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Wine & Taco Pairings

Margaritas and light beer may be the standard for taco pairings-- but they don't always have to be! In the broad world of wine (and tacos), the opportunities for creating mouthwatering food and wine marriages are endless. Believe it or not, the variety of tangy, spicy flavors found in tacos can actually come more alive alongside a glass of wine, as opposed to served beside a sub-par frozen machine beverage. However, there are a few solid dos and donts when pairing vino with your favorite Mexican dish; follow our tips and recommendations below for the easiest (and classiest!) #TacoTuesday yet!


Pairing wine and tacos goes far beyond the simple protein between the shell; take note of spices, sauces, and heat factor when choosing the perfect bottle for your meal.

Wines high in tannins and/or oak will fight for palate space within your mouth, attempting to overpower the strong flavors of the tacos. Avoid wines high in either of the two components.

On that note, leave the high-alcohol wines behind, too-- especially if your tacos pack a punch. Heat and high alcohol don't mix well, though heat and sugar do. For spicy seasonings, look to a wine with a touch of residual sugar to balance out the heat.

Veggie Tacos - Gruner Veltliner

Who says finding a wine pairing for veggies has to be difficult? For crunchy greens, slaw, and everything in between, we love a the high acid, peppery notes of a Gruner Veltliner. The wine's tangy, lemon-lime characteristics pair gorgeously with zesty dressings, too. Can't find a Gruner? Sauvignon Blanc works great here, as well!

Fish Tacos (fresh) - Albarino

More likely than not, your fresh fish tacos are going to come dressed in a tart and tasty sauce; for this, Albarino from northwestern Spain is your perfect match. The grape's lightning-like acidity will be able to stand up to even the zestiest of sauces. For a lower-alcohol, slightly spritzy (and super inexpensive) option, check out the wines of Vinho Verdes.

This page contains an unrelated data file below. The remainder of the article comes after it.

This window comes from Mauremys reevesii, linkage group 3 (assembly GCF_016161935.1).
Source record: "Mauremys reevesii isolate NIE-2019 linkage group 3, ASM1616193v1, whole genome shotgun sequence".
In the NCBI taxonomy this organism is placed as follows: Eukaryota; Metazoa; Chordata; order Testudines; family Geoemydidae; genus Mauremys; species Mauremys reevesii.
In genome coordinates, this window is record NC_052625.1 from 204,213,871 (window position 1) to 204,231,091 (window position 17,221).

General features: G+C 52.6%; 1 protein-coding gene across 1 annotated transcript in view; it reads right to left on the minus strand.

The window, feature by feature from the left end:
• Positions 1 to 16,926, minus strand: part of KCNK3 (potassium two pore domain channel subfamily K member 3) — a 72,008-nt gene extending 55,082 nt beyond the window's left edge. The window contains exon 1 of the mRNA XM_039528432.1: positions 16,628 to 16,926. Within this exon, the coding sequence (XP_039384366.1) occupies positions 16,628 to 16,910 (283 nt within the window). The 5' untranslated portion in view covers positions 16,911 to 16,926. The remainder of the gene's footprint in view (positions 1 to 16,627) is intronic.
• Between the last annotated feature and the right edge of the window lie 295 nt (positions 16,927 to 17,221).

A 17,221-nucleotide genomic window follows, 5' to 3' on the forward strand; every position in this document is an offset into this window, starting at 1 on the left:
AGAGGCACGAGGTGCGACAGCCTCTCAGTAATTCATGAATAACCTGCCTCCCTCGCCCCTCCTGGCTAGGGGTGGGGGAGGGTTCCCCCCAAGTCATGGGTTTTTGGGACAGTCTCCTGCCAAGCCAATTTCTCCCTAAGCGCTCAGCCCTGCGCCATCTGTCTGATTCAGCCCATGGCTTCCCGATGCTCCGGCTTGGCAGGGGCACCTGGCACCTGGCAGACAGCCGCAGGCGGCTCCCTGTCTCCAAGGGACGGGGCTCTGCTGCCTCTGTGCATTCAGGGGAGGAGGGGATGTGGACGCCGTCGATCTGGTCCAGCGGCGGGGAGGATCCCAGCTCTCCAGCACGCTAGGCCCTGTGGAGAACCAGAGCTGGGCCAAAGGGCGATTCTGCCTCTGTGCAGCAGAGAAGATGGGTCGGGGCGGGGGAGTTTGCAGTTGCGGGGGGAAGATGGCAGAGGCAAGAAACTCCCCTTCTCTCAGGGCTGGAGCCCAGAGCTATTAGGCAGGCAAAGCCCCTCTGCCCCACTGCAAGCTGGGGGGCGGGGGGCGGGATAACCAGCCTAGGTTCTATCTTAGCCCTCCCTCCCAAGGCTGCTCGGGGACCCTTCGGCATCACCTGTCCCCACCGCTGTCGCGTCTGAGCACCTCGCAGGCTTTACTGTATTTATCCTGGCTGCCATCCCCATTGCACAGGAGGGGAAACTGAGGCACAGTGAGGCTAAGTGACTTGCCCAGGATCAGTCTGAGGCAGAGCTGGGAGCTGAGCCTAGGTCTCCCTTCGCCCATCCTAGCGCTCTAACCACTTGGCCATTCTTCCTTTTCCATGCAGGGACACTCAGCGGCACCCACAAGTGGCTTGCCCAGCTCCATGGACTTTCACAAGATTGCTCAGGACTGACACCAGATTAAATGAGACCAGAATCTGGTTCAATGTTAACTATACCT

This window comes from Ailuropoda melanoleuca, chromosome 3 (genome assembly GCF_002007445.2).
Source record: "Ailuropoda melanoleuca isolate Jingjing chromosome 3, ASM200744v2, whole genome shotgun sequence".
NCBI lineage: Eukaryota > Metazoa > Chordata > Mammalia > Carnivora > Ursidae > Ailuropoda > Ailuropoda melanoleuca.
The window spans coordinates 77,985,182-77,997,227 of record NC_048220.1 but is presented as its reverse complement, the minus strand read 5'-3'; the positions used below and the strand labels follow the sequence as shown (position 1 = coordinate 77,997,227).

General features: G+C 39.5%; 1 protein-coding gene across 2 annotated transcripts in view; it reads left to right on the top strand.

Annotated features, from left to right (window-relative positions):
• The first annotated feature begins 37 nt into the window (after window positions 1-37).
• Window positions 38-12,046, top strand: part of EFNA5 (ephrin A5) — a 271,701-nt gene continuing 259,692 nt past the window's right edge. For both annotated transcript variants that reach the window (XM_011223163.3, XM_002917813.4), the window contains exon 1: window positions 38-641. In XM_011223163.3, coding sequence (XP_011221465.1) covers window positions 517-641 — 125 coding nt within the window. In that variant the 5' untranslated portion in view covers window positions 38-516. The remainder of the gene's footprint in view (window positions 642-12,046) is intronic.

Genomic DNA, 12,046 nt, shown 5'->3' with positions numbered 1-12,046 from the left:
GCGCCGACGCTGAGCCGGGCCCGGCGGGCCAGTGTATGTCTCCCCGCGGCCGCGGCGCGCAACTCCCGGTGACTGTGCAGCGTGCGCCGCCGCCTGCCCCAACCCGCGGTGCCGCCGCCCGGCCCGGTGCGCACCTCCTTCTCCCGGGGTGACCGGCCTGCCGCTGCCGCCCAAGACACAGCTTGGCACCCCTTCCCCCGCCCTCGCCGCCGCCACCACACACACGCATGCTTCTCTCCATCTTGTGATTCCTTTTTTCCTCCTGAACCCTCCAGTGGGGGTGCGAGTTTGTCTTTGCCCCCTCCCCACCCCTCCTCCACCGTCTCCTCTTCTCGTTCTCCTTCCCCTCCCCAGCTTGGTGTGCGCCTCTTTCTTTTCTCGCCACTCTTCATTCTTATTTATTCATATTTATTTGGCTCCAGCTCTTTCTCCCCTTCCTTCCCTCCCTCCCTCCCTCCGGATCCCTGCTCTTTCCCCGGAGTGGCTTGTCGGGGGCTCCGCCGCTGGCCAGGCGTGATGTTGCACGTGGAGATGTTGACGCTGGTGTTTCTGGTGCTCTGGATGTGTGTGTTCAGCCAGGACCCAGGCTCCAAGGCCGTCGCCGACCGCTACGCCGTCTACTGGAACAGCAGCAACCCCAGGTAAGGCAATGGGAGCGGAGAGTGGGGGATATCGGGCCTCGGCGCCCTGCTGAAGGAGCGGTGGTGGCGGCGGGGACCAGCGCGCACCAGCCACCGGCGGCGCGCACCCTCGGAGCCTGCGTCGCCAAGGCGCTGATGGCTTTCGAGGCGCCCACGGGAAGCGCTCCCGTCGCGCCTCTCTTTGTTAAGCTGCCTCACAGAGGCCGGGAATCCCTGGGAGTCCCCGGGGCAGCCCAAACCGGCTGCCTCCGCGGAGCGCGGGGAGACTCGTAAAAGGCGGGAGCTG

Fish Tacos (fried) - Txakoli (or Sparkling!)

Head further east from Albarino's northwestern corner to Spain's Basque country and you'll find yourself in the land of Txakoli; don't be intimidated by the wine's crazy name, pronounced chah-koh-lee. High acid, low alcohol, and slight effervescence make these wines perfect for the salty batter coating your favorite fish. And if you feel like going hard or going home, Champagne and all things fried are always a match made in heaven.

Tacos Al Pastor - Zinfandel or New World Pinot Noir

Spicy, seasoned grilled pork screams for a fruit-forward red to accompany the meat's robust flavors, yet one with enough acidity to cut through the tacos' richness. For tacos al pastor, we love juicy, medium-full bodied reds from California, specifically Zinfandel or Pinot Noir. Zinfandel's signature spice and juicy mouthfeel create a lush, succulent pairing for the pork, while the acidity of a New World Pinot will give the pairing a lighter, more 'on its feet' feel.

Carne Asada Tacos - Malbec

We can't get enough of carne asada; tender steak marinated in a delicious bath of garlic, herbs, and spice, then grilled to perfection… the ideal filling for any taco night! With these grilled, thin sliced steaks, you'll feel immediately transported to sunny Argentina-- so why not pair the tacos with a rich Malbec from Mendoza? They say what grows together goes together, and in this case, we couldn't agree more. Malbec's rich, fruit-forward palate and robust tannins pair gorgeously with the fat and spice of grilled steak. Our mouths are watering just thinking about it…

Ground Beef Tacos - Grenache/Garnacha

Ah, the good old American twist on Mexico's most famous dish. More likely than not, your first ever taco experience probably consisted of some seasoned ground beef wedged between a thin, hard shell, topped with some grated cheese and a few sprigs of lettuce. As much as we love more 'sophisticated' takes on the taco, sometimes we yearn for those nostalgic at-home taco kits. For nights that call for a walk down memory lane, grab a Grenache (Garnacha, in Spain) based blend. The blend's spicy, dark fruit flavors and medium tannins are a perfect match for seasoned ground beef. Look for a bottle of Cotes du Rhone (or Priorat, if you want to stick to Spain) and get the party started!